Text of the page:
Griner’s legal team said that she “is now on her way to a penal colony,” in a statement.
“We do not have any information on her exact current location or her final destination,” said attorneys Maria Blagovolina and Alexander Boykov. “In accordance with the standard Russian procedure, the attorneys, as well as the U.S. Embassy, should be notified upon her arrival at her destination. Notification is given via official mail and normally takes up to two weeks to be received.”
Griner’s reps said they don’t know where she is or the status of her present condition.
“Our primary concern continues to be BG’s health and well-being,” said Griner’s agent Lindsay Colas. “As we work through this very difficult phase of not knowing exactly where BG is or how she is doing, we ask for the public’s support in continuing to write letters and express their love and care for her.”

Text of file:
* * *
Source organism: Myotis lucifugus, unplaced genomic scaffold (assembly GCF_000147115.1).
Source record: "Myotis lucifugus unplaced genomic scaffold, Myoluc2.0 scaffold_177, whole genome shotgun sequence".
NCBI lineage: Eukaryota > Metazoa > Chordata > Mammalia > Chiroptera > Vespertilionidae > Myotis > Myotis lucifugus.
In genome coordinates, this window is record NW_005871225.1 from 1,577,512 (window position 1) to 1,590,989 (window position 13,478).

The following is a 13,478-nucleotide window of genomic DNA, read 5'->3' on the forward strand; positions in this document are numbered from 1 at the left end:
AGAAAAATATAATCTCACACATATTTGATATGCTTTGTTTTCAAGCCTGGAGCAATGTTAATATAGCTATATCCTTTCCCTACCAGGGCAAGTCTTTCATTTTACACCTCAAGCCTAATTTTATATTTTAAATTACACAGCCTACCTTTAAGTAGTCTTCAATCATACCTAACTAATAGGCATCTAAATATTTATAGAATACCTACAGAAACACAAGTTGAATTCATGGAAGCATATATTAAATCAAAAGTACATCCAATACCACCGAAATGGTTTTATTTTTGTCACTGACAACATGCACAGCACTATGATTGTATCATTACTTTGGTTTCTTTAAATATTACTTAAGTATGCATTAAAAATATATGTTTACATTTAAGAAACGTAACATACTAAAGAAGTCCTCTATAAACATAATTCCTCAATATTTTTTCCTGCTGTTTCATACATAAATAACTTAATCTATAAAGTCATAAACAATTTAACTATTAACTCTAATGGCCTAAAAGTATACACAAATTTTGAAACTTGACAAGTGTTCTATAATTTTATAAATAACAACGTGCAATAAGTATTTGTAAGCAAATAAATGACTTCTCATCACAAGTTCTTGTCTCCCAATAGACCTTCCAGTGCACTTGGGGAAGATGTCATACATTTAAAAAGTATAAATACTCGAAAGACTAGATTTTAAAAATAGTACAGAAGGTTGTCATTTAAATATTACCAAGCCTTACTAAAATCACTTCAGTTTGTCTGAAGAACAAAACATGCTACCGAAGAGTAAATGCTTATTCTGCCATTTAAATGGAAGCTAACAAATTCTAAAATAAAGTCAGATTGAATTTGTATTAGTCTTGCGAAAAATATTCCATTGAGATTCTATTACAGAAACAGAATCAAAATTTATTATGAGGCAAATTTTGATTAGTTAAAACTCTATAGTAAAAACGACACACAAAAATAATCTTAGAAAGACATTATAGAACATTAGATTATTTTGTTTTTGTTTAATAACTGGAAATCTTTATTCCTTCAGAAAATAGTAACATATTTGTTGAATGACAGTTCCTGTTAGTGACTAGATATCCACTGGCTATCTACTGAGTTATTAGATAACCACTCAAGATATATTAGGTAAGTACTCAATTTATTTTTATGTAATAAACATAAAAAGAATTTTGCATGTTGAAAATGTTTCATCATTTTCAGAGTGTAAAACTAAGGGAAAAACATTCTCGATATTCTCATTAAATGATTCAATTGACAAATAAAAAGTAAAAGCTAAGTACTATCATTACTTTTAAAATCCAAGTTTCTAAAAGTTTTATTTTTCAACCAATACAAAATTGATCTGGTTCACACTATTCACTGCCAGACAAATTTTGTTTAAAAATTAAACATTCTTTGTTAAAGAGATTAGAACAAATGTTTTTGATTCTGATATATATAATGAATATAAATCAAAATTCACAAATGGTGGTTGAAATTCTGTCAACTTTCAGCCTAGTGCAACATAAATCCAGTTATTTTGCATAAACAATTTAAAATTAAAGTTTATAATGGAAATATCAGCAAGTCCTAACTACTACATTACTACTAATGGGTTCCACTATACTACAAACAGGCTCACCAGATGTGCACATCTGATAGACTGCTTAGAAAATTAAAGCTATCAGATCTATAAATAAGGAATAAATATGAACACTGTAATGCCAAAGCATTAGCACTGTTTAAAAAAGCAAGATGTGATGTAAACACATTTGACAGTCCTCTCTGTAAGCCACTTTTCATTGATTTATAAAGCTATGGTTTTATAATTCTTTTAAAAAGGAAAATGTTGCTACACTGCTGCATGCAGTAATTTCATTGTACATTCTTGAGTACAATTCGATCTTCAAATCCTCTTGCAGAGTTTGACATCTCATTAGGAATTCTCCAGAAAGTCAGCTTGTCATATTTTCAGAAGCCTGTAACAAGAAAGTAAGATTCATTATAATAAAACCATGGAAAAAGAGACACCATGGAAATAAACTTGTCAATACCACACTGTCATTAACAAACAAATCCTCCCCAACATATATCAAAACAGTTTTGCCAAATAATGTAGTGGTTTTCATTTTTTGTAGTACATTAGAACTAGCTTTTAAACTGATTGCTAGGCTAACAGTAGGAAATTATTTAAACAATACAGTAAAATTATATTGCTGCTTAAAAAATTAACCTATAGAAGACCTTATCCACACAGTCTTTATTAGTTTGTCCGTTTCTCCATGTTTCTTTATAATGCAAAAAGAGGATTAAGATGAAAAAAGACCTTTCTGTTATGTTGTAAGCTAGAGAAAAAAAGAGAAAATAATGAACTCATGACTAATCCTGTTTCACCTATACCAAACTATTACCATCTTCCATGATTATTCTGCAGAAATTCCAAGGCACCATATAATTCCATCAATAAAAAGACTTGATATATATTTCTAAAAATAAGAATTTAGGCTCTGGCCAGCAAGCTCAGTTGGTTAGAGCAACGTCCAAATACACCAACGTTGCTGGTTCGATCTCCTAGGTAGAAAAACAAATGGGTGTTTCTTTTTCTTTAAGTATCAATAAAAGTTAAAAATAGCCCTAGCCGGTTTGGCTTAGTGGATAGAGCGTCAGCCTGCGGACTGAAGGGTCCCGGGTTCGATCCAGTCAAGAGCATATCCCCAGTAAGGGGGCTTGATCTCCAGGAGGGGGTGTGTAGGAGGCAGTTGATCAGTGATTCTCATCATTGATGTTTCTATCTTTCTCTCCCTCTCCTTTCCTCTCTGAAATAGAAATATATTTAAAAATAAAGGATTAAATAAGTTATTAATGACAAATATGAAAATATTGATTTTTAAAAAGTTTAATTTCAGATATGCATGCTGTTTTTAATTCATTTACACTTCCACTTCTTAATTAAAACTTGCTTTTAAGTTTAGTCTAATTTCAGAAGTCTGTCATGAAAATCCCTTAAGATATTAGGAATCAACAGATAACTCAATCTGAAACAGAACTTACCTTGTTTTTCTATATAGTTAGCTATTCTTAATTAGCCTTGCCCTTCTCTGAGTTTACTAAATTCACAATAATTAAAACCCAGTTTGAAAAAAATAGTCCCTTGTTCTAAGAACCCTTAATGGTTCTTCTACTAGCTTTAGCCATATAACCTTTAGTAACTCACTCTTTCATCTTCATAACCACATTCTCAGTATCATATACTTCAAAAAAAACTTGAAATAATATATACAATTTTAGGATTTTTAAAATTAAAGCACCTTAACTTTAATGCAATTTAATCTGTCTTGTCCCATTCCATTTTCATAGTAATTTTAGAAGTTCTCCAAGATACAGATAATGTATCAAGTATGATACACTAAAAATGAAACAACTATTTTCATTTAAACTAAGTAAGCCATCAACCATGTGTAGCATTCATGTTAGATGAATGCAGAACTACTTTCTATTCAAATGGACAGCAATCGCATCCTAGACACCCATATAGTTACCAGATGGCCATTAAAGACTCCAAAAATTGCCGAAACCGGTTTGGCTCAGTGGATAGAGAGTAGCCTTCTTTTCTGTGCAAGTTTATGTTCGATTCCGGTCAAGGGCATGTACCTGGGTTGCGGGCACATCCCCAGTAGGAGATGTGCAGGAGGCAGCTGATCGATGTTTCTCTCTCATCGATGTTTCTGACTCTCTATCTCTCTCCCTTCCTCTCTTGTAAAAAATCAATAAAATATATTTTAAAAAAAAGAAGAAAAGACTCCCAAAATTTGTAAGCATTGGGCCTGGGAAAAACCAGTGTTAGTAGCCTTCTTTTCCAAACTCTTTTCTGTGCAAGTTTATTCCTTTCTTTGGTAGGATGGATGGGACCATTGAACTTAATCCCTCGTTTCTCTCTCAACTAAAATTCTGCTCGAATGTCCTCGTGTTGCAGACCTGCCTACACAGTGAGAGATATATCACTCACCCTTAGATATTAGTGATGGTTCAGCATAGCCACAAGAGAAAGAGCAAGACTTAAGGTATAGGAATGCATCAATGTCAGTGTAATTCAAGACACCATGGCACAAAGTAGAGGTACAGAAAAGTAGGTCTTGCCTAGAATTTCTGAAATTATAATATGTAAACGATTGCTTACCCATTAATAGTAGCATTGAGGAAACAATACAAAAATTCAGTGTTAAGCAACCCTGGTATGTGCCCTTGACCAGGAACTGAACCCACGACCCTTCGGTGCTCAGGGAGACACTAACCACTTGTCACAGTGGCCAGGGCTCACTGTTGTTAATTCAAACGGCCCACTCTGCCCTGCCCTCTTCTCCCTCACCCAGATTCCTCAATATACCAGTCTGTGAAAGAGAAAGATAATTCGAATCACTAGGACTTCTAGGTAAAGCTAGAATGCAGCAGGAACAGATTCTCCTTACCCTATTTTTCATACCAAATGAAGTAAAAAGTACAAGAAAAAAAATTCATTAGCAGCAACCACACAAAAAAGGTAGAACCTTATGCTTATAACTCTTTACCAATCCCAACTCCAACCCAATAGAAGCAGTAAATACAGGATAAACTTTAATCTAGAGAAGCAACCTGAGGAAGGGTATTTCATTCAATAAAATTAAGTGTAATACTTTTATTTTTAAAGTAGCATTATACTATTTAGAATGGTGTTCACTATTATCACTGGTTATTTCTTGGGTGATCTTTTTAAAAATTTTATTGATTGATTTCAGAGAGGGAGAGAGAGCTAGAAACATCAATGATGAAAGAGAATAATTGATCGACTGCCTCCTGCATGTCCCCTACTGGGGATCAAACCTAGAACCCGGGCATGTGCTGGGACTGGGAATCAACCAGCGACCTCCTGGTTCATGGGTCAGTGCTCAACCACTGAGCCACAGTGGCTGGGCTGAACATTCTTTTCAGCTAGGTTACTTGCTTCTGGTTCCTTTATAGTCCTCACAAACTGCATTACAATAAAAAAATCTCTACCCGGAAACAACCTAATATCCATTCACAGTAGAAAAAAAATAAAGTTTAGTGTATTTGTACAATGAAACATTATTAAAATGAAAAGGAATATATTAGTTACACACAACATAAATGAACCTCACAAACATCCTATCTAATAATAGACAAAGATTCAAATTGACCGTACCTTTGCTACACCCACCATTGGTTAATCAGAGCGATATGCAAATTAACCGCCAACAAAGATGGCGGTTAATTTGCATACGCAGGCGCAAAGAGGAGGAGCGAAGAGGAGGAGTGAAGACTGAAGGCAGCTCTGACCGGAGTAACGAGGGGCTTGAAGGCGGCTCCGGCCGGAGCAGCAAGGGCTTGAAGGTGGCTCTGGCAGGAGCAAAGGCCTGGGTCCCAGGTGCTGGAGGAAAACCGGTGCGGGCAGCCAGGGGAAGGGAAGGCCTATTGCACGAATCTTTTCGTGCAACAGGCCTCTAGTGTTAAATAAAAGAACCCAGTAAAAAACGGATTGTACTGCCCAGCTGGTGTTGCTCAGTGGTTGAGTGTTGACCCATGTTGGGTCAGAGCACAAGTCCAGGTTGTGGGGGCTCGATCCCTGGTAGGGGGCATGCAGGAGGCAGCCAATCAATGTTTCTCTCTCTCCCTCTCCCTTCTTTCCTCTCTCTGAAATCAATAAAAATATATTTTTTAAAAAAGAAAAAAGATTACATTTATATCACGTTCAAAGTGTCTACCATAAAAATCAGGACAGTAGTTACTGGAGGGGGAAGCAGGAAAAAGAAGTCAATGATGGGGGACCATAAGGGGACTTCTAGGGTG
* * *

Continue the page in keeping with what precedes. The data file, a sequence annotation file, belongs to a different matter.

U.S. Secretary of State Antony Blinken has described Griner’s transfer as “another injustice layered on her ongoing unjust and wrongful detention.”
“As we work to secure Brittney Griner’s release, we expect Russian authorities to provide our Embassy officials with regular access to all U.S. citizens detained in Russia, including Brittney, as is their obligation,” Blinken said in a statement Wednesday. “Ensuring the health and welfare of U.S. citizen detainees in Russia is a priority, and we will continue to press for fair and transparent treatment for them all.”
Currently, American officials “continue to work relentlessly to bring home” Griner and Paul Whelan, another American citizen held in Russia, who was sentenced to 16 years in prison after his conviction of espionage. He has maintained his innocence.
“We will not relent until they are reunited with their loved ones,” added Blinken.
Back in July, Griner penned a letter to President Joe Biden about her fears of being locked away in a Russian jail.
"I'm terrified I might be here forever," wrote Griner. "On the 4th of July, our family normally honors the service of those who fought for our freedom, including my father who is a Vietnam War Veteran. It hurts thinking about how I usually celebrate this day because freedom means something completely different to me this year."